What were the first reactors like?
In Chicago, on 2nd,December 1942. a research team led by Enrico Fermi (1901-1954) and Leó Szilárd succeeded in starting the first controlled chain reaction in a small reactor built by them, called the nuclear pile.
The first reactors were used for preparing plutonium, the basic component of atomic weapons. In the middle 1950s the Soviet Union as well as the Western countries, began their researches at a quick pace, both for military and other purposes. The 20th December 1951 was the first time men had ever generated current in an atomic power station. This happened inside the Experimental Breed Reactor I. (EBR-1), in Ancor, Idaho County.
The first nuclear power station equipped with an atomic reactor started its “career” in Obninsk, Russia on 27th June. Now there are more than 400 nuclear reactors around the world, all in all with 300,000 MW current efficiency. The majority of reactors obtain the heat from fission, with the use of uranium (rarely plutonium or thorium)
The Fermi pile
The Fermi nuclear reactor –pile on its earlier name - consisted of graphite bricks and uranium pieces. The amount of the substances was raised until the mass of the uranium – the fuel – was big enough to sustain the chain reaction. They used graphite moderators to slow down the impacting neutrons, these retarded the nuclei more efficiently. As the neutrons taking part in the reaction clash into the moderator’s nuclei, they lose energy. This process is similar to a billiard ball hitting another, stationary one. These are called thermal neutrons, because their energy, as they are slowing down, is almost the same as the heat-energy of the surrounding atoms and molecules. Among the uranium and graphite bricks, cadmium regulating rods are placed to control reaction speed by absorbing a part of the neutrons. In a Fermi pile, the uranium consists of 0.7% uranium-238 and 99.3% uranium-235. With the absorption of a neutron, the uranium-238 becomes uranium-239 which cannot split, but sends out gamma and beta radiations, and two of its neutrons discompose. Plutonium-239 arises from the reaction, which is used as nuclear fuel (it was discovered in 1941)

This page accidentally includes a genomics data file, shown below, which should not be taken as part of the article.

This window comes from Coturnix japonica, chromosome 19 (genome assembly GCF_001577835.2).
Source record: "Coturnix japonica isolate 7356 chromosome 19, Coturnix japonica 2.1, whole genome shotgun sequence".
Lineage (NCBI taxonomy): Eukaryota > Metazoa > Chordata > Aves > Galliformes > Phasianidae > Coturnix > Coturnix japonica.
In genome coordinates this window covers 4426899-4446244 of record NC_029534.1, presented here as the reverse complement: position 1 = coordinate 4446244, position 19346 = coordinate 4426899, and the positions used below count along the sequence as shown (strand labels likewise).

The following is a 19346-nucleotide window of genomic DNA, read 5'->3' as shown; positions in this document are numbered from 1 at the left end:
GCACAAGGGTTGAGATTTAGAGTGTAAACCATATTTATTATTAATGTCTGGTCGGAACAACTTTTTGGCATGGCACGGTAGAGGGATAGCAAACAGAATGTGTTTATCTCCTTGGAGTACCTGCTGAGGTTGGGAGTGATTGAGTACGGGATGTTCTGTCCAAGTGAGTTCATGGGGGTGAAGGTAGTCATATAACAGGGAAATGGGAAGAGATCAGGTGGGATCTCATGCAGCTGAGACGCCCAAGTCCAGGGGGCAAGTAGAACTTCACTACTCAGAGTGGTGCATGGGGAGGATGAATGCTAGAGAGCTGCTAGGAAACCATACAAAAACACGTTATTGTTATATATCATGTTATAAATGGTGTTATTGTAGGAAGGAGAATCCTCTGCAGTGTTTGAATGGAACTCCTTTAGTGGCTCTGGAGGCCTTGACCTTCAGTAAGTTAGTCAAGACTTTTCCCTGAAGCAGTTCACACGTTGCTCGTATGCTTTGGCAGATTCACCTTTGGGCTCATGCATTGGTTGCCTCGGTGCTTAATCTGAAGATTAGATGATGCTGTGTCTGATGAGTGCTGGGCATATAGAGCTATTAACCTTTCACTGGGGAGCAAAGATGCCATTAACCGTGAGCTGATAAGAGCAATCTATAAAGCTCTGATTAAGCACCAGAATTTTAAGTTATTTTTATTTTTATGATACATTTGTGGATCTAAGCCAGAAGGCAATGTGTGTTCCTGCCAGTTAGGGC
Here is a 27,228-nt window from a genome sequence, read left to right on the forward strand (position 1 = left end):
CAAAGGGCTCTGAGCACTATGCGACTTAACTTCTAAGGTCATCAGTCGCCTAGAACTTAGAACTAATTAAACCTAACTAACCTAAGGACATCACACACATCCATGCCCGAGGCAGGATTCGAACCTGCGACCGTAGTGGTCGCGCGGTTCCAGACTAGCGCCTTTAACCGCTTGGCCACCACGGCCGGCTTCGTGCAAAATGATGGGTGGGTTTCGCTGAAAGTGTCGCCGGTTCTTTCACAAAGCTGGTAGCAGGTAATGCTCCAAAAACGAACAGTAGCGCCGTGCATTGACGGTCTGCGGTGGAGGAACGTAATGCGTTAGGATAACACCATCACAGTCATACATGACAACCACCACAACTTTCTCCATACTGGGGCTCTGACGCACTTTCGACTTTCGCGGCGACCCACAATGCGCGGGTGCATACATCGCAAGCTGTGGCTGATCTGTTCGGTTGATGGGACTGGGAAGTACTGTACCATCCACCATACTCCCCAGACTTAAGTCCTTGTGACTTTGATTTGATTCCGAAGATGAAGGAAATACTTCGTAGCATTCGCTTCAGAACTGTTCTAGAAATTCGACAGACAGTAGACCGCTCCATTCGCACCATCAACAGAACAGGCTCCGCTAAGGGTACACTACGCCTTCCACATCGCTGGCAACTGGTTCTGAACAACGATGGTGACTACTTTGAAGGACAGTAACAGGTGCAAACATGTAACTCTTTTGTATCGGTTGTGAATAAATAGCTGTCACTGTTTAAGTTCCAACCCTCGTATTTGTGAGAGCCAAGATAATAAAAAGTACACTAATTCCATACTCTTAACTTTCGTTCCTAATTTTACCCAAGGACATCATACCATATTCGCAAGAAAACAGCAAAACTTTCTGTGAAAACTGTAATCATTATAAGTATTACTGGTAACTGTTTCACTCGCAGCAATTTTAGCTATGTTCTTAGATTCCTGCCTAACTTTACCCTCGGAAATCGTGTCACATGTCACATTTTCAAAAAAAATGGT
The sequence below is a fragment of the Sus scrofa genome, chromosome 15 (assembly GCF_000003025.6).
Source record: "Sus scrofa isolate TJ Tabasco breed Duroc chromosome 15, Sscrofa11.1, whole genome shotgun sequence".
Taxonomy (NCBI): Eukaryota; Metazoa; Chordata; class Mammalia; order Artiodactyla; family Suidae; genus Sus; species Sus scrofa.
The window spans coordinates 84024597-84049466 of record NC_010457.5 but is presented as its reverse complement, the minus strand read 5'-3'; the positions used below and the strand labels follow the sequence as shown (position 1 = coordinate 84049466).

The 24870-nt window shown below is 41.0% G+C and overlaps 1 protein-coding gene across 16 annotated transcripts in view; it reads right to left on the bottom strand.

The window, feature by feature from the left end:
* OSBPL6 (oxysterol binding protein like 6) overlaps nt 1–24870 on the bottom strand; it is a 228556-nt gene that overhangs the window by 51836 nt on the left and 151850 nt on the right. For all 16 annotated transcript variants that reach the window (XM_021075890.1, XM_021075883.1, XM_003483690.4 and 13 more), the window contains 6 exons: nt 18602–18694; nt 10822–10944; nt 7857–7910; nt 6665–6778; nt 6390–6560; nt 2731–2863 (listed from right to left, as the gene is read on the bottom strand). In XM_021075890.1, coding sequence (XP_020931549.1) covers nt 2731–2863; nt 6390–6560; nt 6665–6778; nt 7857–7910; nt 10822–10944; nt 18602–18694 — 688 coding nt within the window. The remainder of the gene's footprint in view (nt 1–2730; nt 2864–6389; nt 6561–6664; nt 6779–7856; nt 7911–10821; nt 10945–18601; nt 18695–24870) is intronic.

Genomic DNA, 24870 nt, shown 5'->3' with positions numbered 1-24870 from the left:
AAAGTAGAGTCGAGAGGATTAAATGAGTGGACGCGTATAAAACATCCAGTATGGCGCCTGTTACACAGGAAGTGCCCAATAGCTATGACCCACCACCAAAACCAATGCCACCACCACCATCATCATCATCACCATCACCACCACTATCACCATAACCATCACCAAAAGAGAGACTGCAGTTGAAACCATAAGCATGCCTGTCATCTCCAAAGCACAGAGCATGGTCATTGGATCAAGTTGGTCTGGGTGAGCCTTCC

How does uranium become electricity?
As the fission reaction takes place only in relatively big and unstable atoms, just a few substances can be used as nuclear fuel.
Uranium is one of the densest elements which can be found in nature. Each and every atom is “on the edge” of fissure.
Uranium-235 is the most frequently used fissionable substance; its nucleus consists of 92 protons and 143 neutrons. The chain reaction stops if the mass of the fissile substance is too small. It only becomes self-supporting if the mass of the nuclear fuel exceeds a certain amount. This amount is called the critical mass, a value typical to the given fissuring substance. In the case of uranium-235 this is around 50 kilograms.
Uranium-238 is the most frequent uranium isotope that can be found in nature, but if it clashes into a neutron, it doesn’t fissure as easily as uranium-235. However, it can be converted into a new element, plutonium-239 isotope. Therefore, if a reactor is designed to work with natural uranium, there’s the risk of uranium-238 isotopes absorbing too many neutrons before they could clash into the uranium-235 isotopes and start a chain reaction. If this happened, the reaction would never start.
There are two possibilities for solving this problem. One of them is called the enrichment process, when -in the fuel- they raise the proportion of uranium-235 atoms, compared to the other elements. This operation happens before the preparation of the fuel, usually in a machine which spins around its axis, called the centrifugal. Here the uranium-235 isotope, due to the outward force, detaches itself from the 238 isotope. The other method is to slow down the neutrons inside the reactor with the use of some kind of moderator. This raises the chances of starting a chain reaction.